|Year : 2017 | Volume
| Issue : 3 | Page : 163-164
Subserosal lipoleiomyoma of the cervix in a postmenopausal woman: A rare case report
Hema Basappa Bannur, Vijayalaxmi Veerbasappa Suranagi, Reshma Davanageri
Department of Pathology, KLEU's J.N. Medical College, Belgaum, Karnataka, India
|Date of Web Publication||14-Feb-2018|
Hema Basappa Bannur
Department of Pathology, KLEU's J.N. Medical College, Nehru Nagar, Belgaum - 590 010, Karnataka
Source of Support: None, Conflict of Interest: None
Uterine lipoleiomyomas are rare benign tumors in which there is admixture of smooth muscle cells and mature adipocytes. Cervical lipoleiomyomas are still rarer, occurring in obese perimenopausal and postmenopausal women. These tumors are usually asymptomatic and can be accidental finding in hysterectomy specimen. We present a case of subserosal cervical lipoleiomyoma in a postmenopausal woman who presented with III uterovaginal prolapse. Literature search reveals few cases reported so far.
Keywords: Cervix, lipoleiomyoma, prolapse, uterus
|How to cite this article:|
Bannur HB, Suranagi VV, Davanageri R. Subserosal lipoleiomyoma of the cervix in a postmenopausal woman: A rare case report. J Sci Soc 2017;44:163-4
| Introduction|| |
Lipoleiomyomas are rare benign tumors, accounting for 0.03%–2.9% of all leiomyomas., They not only occur mainly in the uterus, but can also occur rarely in the cervix, ovary, broad ligament, and retroperitoneum. Its overall incidence is 0.03%–2%. Histopathological examination is diagnostic.
| Case Report|| |
A 58-year-old postmenopausal woman presented with mass per vagina of 6 month duration, with urinary disturbances for 2 weeks. Per speculum examination revealed a mass on the posterior lip of the cervix. Her routine hematological and serological investigations were within normal limits. She underwent vaginal hysterectomy with pelvic floor repair.
Received the specimen of uterus with cervix measuring 6 cm × 2.5 cm × 3 cm. A well-circumscribed mass was seen on the posterior lip of the cervix subserosally, measuring 4 cm × 3.5 cm × 3 cm. Cut section showed patent endometrial cavity with an intramural leiomyoma measuring 0.5 cm in diameter. The cervical growth was grayish-white with yellow areas [Figure 1]. Histopathological examination showed atrophic endometrium and myometrium with intramural leiomyoma. Sections from the cervical mass showed spindle-shaped, smooth muscle cells arranged in whorled pattern, admixed with mature adipocytes [Figure 2]. Nuclear pleomorphism, necrosis, or mitotic figures were not evident. Hence, a diagnosis of cervical lipoleiomyoma was given.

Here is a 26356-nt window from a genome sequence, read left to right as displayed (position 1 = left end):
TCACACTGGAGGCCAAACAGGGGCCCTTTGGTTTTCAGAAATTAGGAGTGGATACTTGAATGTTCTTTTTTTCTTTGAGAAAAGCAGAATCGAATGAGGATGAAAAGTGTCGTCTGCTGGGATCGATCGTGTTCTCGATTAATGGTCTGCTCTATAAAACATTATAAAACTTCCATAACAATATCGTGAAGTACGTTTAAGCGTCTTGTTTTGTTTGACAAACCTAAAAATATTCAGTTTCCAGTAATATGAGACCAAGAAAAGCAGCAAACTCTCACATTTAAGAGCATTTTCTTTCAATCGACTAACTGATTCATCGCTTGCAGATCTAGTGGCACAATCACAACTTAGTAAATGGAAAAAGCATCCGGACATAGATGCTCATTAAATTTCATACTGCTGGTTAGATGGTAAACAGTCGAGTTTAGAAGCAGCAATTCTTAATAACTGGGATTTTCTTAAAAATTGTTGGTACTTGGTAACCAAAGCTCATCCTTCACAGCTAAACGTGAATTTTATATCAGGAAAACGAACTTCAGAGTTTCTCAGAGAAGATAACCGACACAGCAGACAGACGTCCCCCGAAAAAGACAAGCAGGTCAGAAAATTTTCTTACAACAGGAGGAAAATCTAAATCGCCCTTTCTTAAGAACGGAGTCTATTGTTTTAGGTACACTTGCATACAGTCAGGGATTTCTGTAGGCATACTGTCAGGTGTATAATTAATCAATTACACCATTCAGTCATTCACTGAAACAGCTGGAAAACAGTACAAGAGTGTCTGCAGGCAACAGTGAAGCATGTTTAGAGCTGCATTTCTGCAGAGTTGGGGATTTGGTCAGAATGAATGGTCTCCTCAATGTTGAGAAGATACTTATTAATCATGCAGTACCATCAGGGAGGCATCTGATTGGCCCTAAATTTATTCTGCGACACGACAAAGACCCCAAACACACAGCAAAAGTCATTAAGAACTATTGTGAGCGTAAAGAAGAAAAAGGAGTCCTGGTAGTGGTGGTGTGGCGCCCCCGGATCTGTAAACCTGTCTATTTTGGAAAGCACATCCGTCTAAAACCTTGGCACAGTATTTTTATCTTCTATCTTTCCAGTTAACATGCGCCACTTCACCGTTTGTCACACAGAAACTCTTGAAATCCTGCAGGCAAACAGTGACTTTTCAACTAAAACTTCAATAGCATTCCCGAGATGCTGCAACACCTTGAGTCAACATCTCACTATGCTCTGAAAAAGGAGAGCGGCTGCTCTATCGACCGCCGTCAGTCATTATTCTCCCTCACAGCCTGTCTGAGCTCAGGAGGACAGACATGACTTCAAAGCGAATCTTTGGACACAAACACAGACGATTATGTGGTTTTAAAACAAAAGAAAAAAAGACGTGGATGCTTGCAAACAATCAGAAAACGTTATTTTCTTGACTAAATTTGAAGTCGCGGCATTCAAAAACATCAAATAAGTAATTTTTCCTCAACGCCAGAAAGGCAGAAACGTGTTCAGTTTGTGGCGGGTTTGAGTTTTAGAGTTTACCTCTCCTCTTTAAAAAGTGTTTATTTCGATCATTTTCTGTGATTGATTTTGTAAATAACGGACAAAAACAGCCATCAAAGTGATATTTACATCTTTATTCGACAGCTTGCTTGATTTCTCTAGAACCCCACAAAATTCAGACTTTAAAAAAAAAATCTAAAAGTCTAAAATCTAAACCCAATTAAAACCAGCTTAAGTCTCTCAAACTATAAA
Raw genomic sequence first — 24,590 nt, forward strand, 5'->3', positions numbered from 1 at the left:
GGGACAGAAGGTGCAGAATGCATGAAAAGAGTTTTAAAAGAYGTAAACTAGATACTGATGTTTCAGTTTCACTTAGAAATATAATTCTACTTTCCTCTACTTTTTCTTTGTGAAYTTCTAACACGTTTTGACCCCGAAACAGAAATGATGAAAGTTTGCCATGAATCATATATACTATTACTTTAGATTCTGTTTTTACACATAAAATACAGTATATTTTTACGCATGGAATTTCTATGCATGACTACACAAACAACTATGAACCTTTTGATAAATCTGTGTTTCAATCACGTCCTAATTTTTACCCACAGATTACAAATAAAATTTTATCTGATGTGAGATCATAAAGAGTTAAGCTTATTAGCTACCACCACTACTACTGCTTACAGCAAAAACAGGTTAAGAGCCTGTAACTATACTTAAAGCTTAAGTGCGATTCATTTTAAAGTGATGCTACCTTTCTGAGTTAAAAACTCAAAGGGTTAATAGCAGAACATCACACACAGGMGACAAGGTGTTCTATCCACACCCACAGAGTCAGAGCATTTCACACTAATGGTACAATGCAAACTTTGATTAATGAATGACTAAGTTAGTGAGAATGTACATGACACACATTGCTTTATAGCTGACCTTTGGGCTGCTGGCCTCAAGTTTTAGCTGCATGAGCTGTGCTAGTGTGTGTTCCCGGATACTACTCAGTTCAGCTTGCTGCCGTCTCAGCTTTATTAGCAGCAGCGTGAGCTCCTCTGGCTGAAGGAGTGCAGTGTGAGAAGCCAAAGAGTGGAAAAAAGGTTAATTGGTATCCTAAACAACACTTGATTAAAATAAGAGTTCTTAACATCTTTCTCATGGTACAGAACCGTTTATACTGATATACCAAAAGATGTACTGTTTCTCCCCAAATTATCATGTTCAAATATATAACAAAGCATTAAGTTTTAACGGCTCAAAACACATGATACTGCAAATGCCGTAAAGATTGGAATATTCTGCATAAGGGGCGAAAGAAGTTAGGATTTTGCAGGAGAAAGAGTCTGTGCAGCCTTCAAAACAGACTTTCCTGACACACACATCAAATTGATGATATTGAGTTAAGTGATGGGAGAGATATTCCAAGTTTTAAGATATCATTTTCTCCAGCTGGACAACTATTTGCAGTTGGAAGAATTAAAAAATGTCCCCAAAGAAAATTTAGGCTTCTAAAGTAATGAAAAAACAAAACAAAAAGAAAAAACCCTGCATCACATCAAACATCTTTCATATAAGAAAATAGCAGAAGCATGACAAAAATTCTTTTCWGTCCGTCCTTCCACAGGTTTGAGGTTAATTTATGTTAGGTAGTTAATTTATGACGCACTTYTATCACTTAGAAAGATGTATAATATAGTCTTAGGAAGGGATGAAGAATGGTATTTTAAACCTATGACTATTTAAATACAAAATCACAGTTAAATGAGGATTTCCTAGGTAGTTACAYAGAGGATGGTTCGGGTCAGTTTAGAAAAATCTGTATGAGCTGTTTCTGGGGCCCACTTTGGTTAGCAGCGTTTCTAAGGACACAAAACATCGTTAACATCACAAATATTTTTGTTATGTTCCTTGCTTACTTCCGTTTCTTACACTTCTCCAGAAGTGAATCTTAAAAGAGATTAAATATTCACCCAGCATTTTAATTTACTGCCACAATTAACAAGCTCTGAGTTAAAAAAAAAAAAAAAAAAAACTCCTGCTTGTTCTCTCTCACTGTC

|Figure 2: Microphotograph showing smooth muscle cells interspersed with adipocytes (H and E, ×20)|
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| Discussion|| |
Lipoleiomyomas are considered to be variant of leiomyomas. Cervical leiomyomas account for 1%–2% of all fibroids. They are of 3 types – supravaginal, interstitial, and polypoidal. They can be intramural or subserosal. Histologically, lipoleiomyomas show smooth muscle cells and mature adipocytes. Many theories have been put forth to explain the presence of fat cells within the leiomyomas-fatty metamorphosis, metaplasia, or degeneration. Immunohistochemistry has revealed adipocytes to be reactive for vimentin, proposing the transformation of smooth muscle cells into adipocytes. Lopstein, in 1916, described histopathology of lipoleiomyoma for the first time. However, the term “lipoleiomyoma” was much later used by Willen et al. and Pounder., Majority of the myomas that appear on the cervix actually arise from the isthmus of the uterus., Cervical lipoleiomyomas are usually small and asymptomatic and are incidental findings, or patients may present with vague lower abdominal pain. Ultrasound examination computed tomography or magnetic resonance imaging help in diagnosis. Histologically, differentials include benign cystic teratoma, spindle cell lipoma, atypical lipoma, angiolipoma, fibrolipoma, myelolipoma, and well-differentiated liposarcoma. Lipoleiomyomas are treated in the same manner as leiomyomas. Asymptomatic lipoleiomyomas require no treatment. Otherwise uterine artery embolization, myomectomy, or hysterectomy are done.
Declaration of patient consent
The authors certify that they have obtained all appropriate patient consent forms. In the form the patient(s) has/have given his/her/their consent for his/her/their images and other clinical information to be reported in the journal. The patients understand that their names and initials will not be published and due efforts will be made to conceal their identity, but anonymity cannot be guaranteed.
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Conflicts of interest
There are no conflicts of interest.
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[Figure 1], [Figure 2]